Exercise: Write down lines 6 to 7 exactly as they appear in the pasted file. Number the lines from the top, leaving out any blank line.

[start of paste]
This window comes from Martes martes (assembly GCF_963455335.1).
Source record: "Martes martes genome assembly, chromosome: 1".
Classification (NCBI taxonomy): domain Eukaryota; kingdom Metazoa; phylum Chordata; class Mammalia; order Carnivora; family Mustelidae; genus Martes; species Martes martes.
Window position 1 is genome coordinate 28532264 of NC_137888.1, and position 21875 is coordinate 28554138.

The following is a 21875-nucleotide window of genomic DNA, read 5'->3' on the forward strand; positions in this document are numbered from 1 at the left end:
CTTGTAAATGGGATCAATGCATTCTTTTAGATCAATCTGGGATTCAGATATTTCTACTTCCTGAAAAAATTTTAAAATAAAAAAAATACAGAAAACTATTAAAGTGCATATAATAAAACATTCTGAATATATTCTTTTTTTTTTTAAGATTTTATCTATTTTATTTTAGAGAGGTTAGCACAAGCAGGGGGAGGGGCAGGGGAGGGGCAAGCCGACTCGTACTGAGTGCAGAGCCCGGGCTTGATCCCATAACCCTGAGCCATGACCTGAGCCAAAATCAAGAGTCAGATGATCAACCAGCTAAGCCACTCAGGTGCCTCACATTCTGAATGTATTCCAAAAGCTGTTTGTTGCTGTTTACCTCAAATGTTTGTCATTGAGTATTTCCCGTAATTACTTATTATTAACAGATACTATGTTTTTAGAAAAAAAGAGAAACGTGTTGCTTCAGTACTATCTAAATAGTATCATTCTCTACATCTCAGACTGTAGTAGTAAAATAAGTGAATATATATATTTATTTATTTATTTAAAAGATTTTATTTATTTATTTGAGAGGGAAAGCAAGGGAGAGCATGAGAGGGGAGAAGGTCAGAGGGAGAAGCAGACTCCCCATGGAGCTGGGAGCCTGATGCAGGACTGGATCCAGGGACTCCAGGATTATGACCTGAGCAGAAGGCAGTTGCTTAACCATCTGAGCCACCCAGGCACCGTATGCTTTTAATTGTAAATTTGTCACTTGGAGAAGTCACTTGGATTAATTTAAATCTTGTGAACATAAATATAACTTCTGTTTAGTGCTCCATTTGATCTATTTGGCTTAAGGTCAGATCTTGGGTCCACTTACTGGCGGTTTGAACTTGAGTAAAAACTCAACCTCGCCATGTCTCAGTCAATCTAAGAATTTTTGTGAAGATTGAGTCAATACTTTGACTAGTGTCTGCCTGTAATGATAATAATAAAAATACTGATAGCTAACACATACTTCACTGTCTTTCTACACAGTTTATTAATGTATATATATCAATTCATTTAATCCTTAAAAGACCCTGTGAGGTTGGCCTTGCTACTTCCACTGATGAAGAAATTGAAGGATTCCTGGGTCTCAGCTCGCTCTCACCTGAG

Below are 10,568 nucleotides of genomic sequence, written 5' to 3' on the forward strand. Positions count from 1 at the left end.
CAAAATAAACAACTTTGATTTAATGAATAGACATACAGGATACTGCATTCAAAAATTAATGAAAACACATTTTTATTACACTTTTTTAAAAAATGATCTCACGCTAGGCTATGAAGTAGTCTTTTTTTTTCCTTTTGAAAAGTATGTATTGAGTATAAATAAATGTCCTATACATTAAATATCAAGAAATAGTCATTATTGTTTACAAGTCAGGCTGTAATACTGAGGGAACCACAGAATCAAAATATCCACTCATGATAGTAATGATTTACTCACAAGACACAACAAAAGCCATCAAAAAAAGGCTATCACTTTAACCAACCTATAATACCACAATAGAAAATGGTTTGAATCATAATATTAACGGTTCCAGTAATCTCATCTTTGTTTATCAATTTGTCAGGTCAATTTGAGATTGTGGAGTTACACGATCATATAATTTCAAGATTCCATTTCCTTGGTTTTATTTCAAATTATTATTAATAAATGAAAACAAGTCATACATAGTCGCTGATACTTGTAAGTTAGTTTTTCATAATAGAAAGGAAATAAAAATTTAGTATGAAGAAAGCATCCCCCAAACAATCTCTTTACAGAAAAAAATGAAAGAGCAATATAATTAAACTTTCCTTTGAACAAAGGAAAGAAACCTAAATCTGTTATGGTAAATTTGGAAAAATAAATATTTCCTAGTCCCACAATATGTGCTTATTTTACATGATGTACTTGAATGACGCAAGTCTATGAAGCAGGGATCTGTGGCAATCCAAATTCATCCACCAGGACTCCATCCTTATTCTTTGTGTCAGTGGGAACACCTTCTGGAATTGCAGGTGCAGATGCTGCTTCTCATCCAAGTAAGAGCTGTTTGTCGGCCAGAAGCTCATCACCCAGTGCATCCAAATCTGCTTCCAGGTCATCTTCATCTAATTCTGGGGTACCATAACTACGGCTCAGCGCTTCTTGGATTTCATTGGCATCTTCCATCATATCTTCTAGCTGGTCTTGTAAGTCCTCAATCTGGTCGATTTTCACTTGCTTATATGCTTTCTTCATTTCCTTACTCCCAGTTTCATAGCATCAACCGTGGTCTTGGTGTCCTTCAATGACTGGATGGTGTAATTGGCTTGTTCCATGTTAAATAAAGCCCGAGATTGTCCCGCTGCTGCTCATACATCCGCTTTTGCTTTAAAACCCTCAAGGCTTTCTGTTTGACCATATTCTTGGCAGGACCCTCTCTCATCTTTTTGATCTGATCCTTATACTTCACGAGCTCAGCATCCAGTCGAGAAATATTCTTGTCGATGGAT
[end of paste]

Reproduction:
CTTGTAAATGGGATCAATGCATTCTTTTAGATCAATCTGGGATTCAGATATTTCTACTTCCTGAAAAAATTTTAAAATAAAAAAAATACAGAAAACTATTAAAGTGCATATAATAAAACATTCTGAATATATTCTTTTTTTTTTTAAGATTTTATCTATTTTATTTTAGAGAGGTTAGCACAAGCAGGGGGAGGGGCAGGGGAGGGGCAAGCCGACTCGTACTGAGTGCAGAGCCCGGGCTTGATCCCATAACCCTGAGCCATGACCTGAGCCAAAATCAAGAGTCAGATGATCAACCAGCTAAGCCACTCAGGTGCCTCACATTCTGAATGTATTCCAAAAGCTGTTTGTTGCTGTTTACCTCAAATGTTTGTCATTGAGTATTTCCCGTAATTACTTATTATTAACAGATACTATGTTTTTAGAAAAAAAGAGAAACGTGTTGCTTCAGTACTATCTAAATAGTATCATTCTCTACATCTCAGACTGTAGTAGTAAAATAAGTGAATATATATATTTATTTATTTATTTAAAAGATTTTATTTATTTATTTGAGAGGGAAAGCAAGGGAGAGCATGAGAGGGGAGAAGGTCAGAGGGAGAAGCAGACTCCCCATGGAGCTGGGAGCCTGATGCAGGACTGGATCCAGGGACTCCAGGATTATGACCTGAGCAGAAGGCAGTTGCTTAACCATCTGAGCCACCCAGGCACCGTATGCTTTTAATTGTAAATTTGTCACTTGGAGAAGTCACTTGGATTAATTTAAATCTTGTGAACATAAATATAACTTCTGTTTAGTGCTCCATTTGATCTATTTGGCTTAAGGTCAGATCTTGGGTCCACTTACTGGCGGTTTGAACTTGAGTAAAAACTCAACCTCGCCATGTCTCAGTCAATCTAAGAATTTTTGTGAAGATTGAGTCAATACTTTGACTAGTGTCTGCCTGTAATGATAATAATAAAAATACTGATAGCTAACACATACTTCACTGTCTTTCTACACAGTTTATTAATGTATATATATCAATTCATTTAATCCTTAAAAGACCCTGTGAGGTTGGCCTTGCTACTTCCACTGATGAAGAAATTGAAGGATTCCTGGGTCTCAGCTCGCTCTCACCTGAG

Below are 10,568 nucleotides of genomic sequence, written 5' to 3' on the forward strand. Positions count from 1 at the left end.